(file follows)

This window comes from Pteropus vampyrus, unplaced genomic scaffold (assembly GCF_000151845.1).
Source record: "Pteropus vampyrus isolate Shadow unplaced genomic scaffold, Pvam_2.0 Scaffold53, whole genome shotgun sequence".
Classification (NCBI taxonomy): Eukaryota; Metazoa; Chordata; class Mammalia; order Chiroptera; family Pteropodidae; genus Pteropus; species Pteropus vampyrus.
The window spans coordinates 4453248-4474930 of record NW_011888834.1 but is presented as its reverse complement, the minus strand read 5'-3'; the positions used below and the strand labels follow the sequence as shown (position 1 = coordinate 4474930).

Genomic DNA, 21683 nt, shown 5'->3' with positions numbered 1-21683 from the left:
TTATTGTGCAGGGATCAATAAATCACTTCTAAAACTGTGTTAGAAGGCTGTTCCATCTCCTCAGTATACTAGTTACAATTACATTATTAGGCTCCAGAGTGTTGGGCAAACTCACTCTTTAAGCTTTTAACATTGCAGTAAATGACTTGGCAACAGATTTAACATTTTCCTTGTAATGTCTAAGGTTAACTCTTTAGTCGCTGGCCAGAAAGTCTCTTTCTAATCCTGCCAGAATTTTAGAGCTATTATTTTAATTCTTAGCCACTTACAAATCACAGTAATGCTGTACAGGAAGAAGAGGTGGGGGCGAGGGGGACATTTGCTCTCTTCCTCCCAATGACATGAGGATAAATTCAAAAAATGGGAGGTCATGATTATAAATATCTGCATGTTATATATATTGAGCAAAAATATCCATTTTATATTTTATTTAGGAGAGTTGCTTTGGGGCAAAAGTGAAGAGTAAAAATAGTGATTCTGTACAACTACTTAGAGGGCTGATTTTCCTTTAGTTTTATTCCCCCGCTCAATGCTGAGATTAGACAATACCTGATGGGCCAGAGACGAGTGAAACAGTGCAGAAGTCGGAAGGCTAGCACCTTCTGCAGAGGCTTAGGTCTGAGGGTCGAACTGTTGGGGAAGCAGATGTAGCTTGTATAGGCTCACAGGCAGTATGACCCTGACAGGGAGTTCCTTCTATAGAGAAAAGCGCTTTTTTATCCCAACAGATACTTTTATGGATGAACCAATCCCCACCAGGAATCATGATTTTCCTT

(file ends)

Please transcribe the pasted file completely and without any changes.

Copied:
This window comes from Pteropus vampyrus, unplaced genomic scaffold (assembly GCF_000151845.1).
Source record: "Pteropus vampyrus isolate Shadow unplaced genomic scaffold, Pvam_2.0 Scaffold53, whole genome shotgun sequence".
Classification (NCBI taxonomy): Eukaryota; Metazoa; Chordata; class Mammalia; order Chiroptera; family Pteropodidae; genus Pteropus; species Pteropus vampyrus.
The window spans coordinates 4453248-4474930 of record NW_011888834.1 but is presented as its reverse complement, the minus strand read 5'-3'; the positions used below and the strand labels follow the sequence as shown (position 1 = coordinate 4474930).

Genomic DNA, 21683 nt, shown 5'->3' with positions numbered 1-21683 from the left:
TTATTGTGCAGGGATCAATAAATCACTTCTAAAACTGTGTTAGAAGGCTGTTCCATCTCCTCAGTATACTAGTTACAATTACATTATTAGGCTCCAGAGTGTTGGGCAAACTCACTCTTTAAGCTTTTAACATTGCAGTAAATGACTTGGCAACAGATTTAACATTTTCCTTGTAATGTCTAAGGTTAACTCTTTAGTCGCTGGCCAGAAAGTCTCTTTCTAATCCTGCCAGAATTTTAGAGCTATTATTTTAATTCTTAGCCACTTACAAATCACAGTAATGCTGTACAGGAAGAAGAGGTGGGGGCGAGGGGGACATTTGCTCTCTTCCTCCCAATGACATGAGGATAAATTCAAAAAATGGGAGGTCATGATTATAAATATCTGCATGTTATATATATTGAGCAAAAATATCCATTTTATATTTTATTTAGGAGAGTTGCTTTGGGGCAAAAGTGAAGAGTAAAAATAGTGATTCTGTACAACTACTTAGAGGGCTGATTTTCCTTTAGTTTTATTCCCCCGCTCAATGCTGAGATTAGACAATACCTGATGGGCCAGAGACGAGTGAAACAGTGCAGAAGTCGGAAGGCTAGCACCTTCTGCAGAGGCTTAGGTCTGAGGGTCGAACTGTTGGGGAAGCAGATGTAGCTTGTATAGGCTCACAGGCAGTATGACCCTGACAGGGAGTTCCTTCTATAGAGAAAAGCGCTTTTTTATCCCAACAGATACTTTTATGGATGAACCAATCCCCACCAGGAATCATGATTTTCCTT